Tooth extraction is by far the most debated dental decision by a patient and there could be many reasons for extracting a tooth. For example some teeth are extracted because they are severely decayed, others may have advanced periodontal disease, or have broken in a way that cannot be repaired. Other teeth may need removal because they are poorly positioned in the mouth or in preparation for orthodontic treatment.
The removal of a single tooth can lead to problems related to your chewing ability, problems with your jaw joint and shifting teeth which can have a major impact on your dental health.
The Extraction Process
During extraction of a tooth the doctor will need to numb your tooth, jawbone and gums that surround the area with a local anesthetic. The patient usually feels a lot of pressure during the rocking of the tooth in order to widen the socket for removal but no pain.
You feel the pressure without pain as the anesthetic has numbed the nerves stopping the transference of pain, yet the nerves that transmit pressure are not profoundly affected.
Any discomfort during extraction should be explained to the doctor immediately.
Many a times a tooth needs to be sectioned to enable extraction. Sectioning is a very common procedure done when a tooth is so firmly anchored in its socket or the root is curved and the socket can’t expand enough to remove it. The doctor simply cuts the tooth into sections then removes each section one at a time.
After Extraction Home Care
Some bleeding may occur. Placing a piece of moist gauze over the empty tooth socket and biting down firmly for 45 minutes can control the bleeding. Blood clots are common and the patient should not be alarmed. Clotting is an important part of the healing process and you must be careful not to dislodge the clot. The patient should avoid rinsing or spitting for 24 hours after the extraction and also avoid smoking or drinking hot liquids. Swelling is sometimes accompanied with tooth extractions and using a ice pack alleviates the swelling.
Pain and Medications
If you experience pain you may use non-prescription pain relief medications such as acetaminophen or ibuprofen.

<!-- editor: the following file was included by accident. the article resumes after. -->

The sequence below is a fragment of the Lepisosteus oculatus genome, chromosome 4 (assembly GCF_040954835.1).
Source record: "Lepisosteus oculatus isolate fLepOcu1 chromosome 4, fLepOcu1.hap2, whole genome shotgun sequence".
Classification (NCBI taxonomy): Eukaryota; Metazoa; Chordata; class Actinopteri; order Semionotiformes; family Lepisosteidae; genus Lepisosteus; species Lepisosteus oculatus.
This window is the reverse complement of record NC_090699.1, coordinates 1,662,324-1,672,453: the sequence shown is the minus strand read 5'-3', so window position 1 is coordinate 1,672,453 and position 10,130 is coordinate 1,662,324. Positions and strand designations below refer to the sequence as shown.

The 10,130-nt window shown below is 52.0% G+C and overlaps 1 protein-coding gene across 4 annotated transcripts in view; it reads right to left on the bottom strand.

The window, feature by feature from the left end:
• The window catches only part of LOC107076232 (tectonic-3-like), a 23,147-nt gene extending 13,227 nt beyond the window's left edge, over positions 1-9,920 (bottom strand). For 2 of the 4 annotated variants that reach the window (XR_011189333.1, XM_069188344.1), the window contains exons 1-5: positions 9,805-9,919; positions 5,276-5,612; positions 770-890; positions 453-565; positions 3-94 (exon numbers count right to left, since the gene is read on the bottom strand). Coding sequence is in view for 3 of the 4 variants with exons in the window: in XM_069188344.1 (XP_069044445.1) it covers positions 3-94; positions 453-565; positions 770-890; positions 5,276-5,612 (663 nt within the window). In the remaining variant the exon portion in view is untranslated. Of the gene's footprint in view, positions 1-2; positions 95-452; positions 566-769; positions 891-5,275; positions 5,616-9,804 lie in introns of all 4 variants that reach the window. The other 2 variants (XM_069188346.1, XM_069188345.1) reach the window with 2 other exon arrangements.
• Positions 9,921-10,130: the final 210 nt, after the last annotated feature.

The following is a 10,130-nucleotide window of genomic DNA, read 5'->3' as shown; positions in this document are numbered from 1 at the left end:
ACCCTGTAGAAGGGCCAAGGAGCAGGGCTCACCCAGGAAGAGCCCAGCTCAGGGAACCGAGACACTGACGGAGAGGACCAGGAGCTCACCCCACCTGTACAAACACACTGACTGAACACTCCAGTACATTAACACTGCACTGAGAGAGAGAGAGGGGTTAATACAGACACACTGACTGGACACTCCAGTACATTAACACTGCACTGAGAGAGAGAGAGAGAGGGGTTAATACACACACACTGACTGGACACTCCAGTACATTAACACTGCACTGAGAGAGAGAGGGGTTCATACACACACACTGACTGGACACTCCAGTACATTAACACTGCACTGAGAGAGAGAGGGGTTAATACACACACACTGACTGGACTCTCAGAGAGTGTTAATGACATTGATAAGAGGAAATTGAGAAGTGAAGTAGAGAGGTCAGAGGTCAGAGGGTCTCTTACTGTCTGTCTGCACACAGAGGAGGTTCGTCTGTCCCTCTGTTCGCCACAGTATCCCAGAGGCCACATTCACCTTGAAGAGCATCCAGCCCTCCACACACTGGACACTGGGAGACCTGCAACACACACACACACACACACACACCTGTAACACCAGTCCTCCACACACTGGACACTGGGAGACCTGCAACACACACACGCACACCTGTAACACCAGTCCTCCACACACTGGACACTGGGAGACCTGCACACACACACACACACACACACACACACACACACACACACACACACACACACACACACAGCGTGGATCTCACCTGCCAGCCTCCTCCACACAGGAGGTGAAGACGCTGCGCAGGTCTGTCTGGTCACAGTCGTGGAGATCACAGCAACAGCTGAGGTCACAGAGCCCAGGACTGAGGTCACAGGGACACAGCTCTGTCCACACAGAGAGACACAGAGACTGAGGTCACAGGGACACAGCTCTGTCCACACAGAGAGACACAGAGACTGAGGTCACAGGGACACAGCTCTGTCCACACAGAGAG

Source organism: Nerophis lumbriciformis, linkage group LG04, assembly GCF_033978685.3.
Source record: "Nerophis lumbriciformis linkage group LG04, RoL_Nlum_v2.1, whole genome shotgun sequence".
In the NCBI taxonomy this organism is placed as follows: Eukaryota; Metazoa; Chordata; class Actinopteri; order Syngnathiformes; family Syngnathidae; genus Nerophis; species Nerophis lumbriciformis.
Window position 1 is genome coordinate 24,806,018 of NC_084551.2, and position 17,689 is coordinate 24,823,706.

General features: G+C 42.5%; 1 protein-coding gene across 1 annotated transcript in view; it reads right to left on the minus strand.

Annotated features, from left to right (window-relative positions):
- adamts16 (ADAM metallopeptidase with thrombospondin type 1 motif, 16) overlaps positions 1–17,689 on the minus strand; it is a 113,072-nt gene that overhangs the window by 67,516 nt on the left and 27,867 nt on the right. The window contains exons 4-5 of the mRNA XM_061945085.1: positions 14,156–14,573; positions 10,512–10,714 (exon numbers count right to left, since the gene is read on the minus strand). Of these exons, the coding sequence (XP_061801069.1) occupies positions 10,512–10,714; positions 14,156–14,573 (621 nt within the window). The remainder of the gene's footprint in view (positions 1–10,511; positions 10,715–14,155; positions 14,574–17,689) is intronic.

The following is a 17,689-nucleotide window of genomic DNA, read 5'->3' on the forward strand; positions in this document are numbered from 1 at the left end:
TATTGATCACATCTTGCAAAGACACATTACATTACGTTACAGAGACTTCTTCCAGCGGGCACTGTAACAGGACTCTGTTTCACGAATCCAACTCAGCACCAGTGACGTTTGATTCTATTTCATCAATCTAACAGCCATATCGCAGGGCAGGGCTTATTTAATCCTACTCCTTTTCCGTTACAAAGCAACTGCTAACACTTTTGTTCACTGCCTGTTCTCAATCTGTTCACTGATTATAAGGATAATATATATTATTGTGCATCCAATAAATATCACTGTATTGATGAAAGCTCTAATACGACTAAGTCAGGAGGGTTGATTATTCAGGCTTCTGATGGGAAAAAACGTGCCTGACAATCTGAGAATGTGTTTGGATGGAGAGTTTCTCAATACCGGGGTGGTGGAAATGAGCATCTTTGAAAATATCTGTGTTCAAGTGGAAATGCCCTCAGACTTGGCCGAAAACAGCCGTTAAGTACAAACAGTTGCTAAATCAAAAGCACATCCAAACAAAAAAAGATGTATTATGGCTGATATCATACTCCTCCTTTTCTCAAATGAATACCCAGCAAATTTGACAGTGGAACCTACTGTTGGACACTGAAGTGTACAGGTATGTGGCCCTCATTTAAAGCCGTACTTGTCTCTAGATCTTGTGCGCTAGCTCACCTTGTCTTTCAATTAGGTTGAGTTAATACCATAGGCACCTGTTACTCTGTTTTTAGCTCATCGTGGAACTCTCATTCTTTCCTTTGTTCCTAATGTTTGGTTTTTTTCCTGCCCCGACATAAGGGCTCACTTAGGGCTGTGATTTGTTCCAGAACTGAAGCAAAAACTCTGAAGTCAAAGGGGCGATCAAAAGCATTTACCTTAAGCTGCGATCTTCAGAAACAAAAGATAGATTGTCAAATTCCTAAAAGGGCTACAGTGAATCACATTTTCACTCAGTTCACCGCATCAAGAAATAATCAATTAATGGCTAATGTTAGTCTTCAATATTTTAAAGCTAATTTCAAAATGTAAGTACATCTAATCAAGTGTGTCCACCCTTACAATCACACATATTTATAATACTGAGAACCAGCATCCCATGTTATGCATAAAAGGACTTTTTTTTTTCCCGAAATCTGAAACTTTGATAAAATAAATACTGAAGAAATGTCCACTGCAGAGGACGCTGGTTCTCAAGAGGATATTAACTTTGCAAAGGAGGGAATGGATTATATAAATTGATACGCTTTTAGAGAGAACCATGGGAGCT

For most extractions just make sure you do your chewing away from the extraction site. Stay away from hot liquids and alcoholic beverages for 24 hours. A liquid diet may be recommended for 24 hours.
Brushing and Cleaning
After the extraction avoid brushing the teeth near the extraction site for one day. After that you can resume gentle cleaning. Avoid commercial mouth rinses, as they tend to irritate the site. Beginning 24 hours after the extraction you can rinse with salt water after meals and before bed.
Dry socket occurs when a blood clot fails to form in the socket where the tooth has been extracted or the clot has been dislodged, and the healing is significantly delayed.
Following the post extraction instructions will reduce the chances of developing dry socket. Dry sockets manifest themselves as a dull throbbing pain, which doesn't appear until three or four days after the extraction. The pain can be moderate to severe and radiate from the extraction area. Dry socket may cause a bad taste or bad breath and the extraction site appears dry.
Visiting the doctor is recommended for medicated dressing.
After a tooth has been extracted there will be a resulting hole in your jawbone where the tooth was. In time, this will smooth and fill in with bone. This process can take many weeks or months. However, after 1-2 weeks you should no longer notice any inconvenience.